August Kiss, a German sculptor, born near Pless, Prussian Silesia, Oct. 11, 1802, died March 24, 1865. He received his early education in Gleiwitz, and at the age of 20 became a pupil of Rauch at the academy of Berlin. His earliest productions were bass-reliefs for churches and other public buildings, groups of nymphs and tritons for fountains or gardens, and the ordinary classical subjects, executed partly from Rauch's designs and partly from his own. The "Amazon and the Tiger," finished in 1839, first brought him into notice. His colossal group of "St. George and the Dragon," exhibited in the French exposition of 1855, was severely criticised. Among his other works are a statue of Frederick the Great at Breslau, two of Frederick William III., " St. Michael overthrowing the Dragon," and a colossal tiger's head in bronze killing a serpent.
August Kopisch, a German poet and painter, born in Breslau, May 26, 1799, died in Berlin, Feb. 3, 1853. While in Italy, in his early life, he was one of the discoverers of the blue grotto in the island of Capri. Among his most popular poems are the " Song of Noah " and other witty and humorous pieces. He also translated Dante. His Gesammelte Werke, edited by K. Bottieher, appeared in Berlin in 1856, in 5 vols.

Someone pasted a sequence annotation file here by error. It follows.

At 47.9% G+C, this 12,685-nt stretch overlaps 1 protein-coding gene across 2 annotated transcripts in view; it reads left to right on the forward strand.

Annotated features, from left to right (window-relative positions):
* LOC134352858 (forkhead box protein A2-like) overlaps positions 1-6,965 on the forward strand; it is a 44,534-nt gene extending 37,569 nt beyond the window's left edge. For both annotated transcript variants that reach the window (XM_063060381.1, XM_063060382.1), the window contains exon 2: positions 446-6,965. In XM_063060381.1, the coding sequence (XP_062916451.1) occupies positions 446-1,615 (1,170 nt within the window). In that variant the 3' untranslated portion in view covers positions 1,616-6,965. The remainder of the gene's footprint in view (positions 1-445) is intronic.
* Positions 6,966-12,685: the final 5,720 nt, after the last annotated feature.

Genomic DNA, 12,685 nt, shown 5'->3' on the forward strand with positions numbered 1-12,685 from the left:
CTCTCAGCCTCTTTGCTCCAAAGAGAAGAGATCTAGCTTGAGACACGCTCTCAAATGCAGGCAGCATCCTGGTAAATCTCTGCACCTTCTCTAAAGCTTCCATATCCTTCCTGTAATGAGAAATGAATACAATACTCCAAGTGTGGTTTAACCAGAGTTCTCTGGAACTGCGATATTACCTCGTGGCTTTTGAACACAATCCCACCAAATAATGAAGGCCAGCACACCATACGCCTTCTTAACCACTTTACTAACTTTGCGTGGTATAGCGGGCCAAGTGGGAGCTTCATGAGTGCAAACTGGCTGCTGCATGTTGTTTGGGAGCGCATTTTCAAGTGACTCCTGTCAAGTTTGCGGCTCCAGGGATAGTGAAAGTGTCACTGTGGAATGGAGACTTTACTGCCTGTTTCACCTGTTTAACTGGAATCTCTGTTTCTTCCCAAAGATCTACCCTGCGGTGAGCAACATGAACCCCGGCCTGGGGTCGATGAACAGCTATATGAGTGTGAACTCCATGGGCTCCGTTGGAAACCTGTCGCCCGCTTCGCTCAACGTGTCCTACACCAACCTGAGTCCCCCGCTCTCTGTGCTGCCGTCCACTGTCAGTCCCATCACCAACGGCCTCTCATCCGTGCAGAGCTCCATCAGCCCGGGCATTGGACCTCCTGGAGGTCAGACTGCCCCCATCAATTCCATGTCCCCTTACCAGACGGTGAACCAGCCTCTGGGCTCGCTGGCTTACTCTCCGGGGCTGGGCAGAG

August Platen, count, a German poet, born in Anspach, Oct. 24, 1796, died in Syracuse, Sicily, Dec. 5,1835. He served against France in the Bavarian army, and subsequently acquired celebrity as a poet, especially by his Polenlieder and by his dramas Die verhang-nissvolle Gabel and Der romantische Oedipus. His complete works have been published in 5 vols. (Stuttgart, 1847 and 1853), and his Poe-tischer und literarischer Nachlass, edited by Minckwitz, in 2 vols. (1852).
August Schleicher, a German philologist, born in Meiningen, Feb. 19, 1821, died in Jena, Dec. 6, 1868. He studied theology and comparative philology at Leipsic and Tubingen, and graduated at Bonn as doctor of philosophy in 1846. In 1850 he became professor at Prague, and in 1857 at Jena. He ranked next to Bopp in comparative philology, and was distinguished in the Indo-Germanic and particularly in the Slavo-Lettic group of languages. His works include Zur vergleichenden Spra-chengeschichte (2 vols., Bonn, 1848-'50, vol. ii. entitled Die Sprachen Europa's); Formenlehre der kirchenslavischen Sprache (1853); Hand-buch der litauischen Sprache (2 vols., Prague, 1856- 67); and Compendium der vergleichen-den Grammatik der indogermanischen Sprachen (Weimar, 1862; 3d ed., 1871; English translation by H. Bendall, part i., "Phonology," London, 1874).
August Wilhelm, prince of Prussia, brother of Frederick the Great, and general of the Prussian army, born in Berlin in 1722, died in 1758. He took an active part in the Silesian campaigns, and distinguished himself at the battle of Hohenfriedberg (June, 1745); but in the seven years' war, owing to the fatal retreat of Zittau in 1756, he incurred the displeasure of his brother, and withdrew from the army. This conflict between the two brothers led to a correspondence, which was published in 1769.